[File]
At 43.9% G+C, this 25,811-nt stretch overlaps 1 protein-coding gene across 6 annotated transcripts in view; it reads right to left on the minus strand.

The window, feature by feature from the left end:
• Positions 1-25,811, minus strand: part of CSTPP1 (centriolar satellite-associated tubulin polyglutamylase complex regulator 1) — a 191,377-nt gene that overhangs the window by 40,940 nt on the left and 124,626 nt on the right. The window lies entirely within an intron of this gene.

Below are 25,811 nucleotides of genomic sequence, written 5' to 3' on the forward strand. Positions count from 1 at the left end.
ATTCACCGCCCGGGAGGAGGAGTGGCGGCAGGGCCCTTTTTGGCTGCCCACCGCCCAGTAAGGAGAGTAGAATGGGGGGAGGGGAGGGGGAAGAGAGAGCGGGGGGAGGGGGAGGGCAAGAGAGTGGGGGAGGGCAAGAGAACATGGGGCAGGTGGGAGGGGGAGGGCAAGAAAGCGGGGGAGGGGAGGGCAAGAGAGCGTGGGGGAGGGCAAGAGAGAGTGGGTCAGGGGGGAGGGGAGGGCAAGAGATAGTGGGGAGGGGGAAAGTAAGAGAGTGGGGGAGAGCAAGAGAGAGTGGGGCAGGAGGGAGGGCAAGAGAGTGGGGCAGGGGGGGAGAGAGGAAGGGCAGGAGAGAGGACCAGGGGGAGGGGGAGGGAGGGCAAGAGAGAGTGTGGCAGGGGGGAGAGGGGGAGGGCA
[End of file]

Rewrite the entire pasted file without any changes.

At 43.9% G+C, this 25,811-nt stretch overlaps 1 protein-coding gene across 6 annotated transcripts in view; it reads right to left on the minus strand.

The window, feature by feature from the left end:
• Positions 1-25,811, minus strand: part of CSTPP1 (centriolar satellite-associated tubulin polyglutamylase complex regulator 1) — a 191,377-nt gene that overhangs the window by 40,940 nt on the left and 124,626 nt on the right. The window lies entirely within an intron of this gene.

Below are 25,811 nucleotides of genomic sequence, written 5' to 3' on the forward strand. Positions count from 1 at the left end.
ATTCACCGCCCGGGAGGAGGAGTGGCGGCAGGGCCCTTTTTGGCTGCCCACCGCCCAGTAAGGAGAGTAGAATGGGGGGAGGGGAGGGGGAAGAGAGAGCGGGGGGAGGGGGAGGGCAAGAGAGTGGGGGAGGGCAAGAGAACATGGGGCAGGTGGGAGGGGGAGGGCAAGAAAGCGGGGGAGGGGAGGGCAAGAGAGCGTGGGGGAGGGCAAGAGAGAGTGGGTCAGGGGGGAGGGGAGGGCAAGAGATAGTGGGGAGGGGGAAAGTAAGAGAGTGGGGGAGAGCAAGAGAGAGTGGGGCAGGAGGGAGGGCAAGAGAGTGGGGCAGGGGGGGAGAGAGGAAGGGCAGGAGAGAGGACCAGGGGGAGGGGGAGGGAGGGCAAGAGAGAGTGTGGCAGGGGGGAGAGGGGGAGGGCA